According to Griffith (1999), an integrated management system (IMS) is ‘the organizational structure, resources and procedures used to plan, monitor and control project quality, safety and environment’. The need for an integrated management system has been felt basically because of considering the adoption of an Environment Management System (EMS) and/or an Occupational Health and Safety Management System (OH&SMS) besides a Quality Management System (QMS), as per the business and industry requirements (Stamou, 2003), as Figure 1 depicts the centre of an Integrated Management System and examples of standards through which the integration can be attained. An IMS is shown situated at the centre of the three systems, adopting common features of all the three management systems.
As all standards have been securely implemented in the marketplace of different industry sectors, the certification organisations are in favour of an integrated approach wherein a company has a single management system in place in stead of many systems functioning individually showing allegiance to many standards at a time. Having independent management systems under the command of different independent management teams, according to certification agencies, is a risky proposition as each management system would take the organisation in a different direction making the focus on company objectives blurred. Only integration can solve the problem by bringing cohesiveness in the implementation of different standards (Dr. Brewer et al. 2005).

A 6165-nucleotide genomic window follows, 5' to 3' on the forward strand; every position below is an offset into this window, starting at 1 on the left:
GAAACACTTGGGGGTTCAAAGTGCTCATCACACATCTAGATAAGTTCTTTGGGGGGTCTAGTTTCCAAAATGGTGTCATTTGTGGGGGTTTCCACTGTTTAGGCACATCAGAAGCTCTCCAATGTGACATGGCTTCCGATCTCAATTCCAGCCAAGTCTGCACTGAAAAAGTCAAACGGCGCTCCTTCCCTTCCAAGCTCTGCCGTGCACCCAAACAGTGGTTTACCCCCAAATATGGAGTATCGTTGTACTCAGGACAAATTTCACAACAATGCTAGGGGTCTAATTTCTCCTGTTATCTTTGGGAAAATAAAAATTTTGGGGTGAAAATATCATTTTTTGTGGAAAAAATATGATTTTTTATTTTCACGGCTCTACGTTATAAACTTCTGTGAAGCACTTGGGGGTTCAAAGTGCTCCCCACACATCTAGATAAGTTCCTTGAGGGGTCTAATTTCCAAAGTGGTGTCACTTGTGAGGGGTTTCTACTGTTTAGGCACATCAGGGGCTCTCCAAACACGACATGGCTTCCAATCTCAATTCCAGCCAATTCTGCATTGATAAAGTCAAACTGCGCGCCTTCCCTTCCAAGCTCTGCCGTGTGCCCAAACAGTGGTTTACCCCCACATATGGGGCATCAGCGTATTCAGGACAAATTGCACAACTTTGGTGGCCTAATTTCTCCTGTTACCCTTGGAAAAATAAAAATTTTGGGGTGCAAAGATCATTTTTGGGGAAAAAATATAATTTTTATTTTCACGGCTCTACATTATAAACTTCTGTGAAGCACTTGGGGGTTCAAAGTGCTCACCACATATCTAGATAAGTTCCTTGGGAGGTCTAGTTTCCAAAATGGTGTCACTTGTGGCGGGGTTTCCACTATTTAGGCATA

An integrated management system fulfills the needs of any organisation, of any size and sector, assimilating the elements of two or more management systems into single unitary system by maintaining and following documentation, policies, procedures and processes holistically. Those organizations already into a single established management system are more prone to and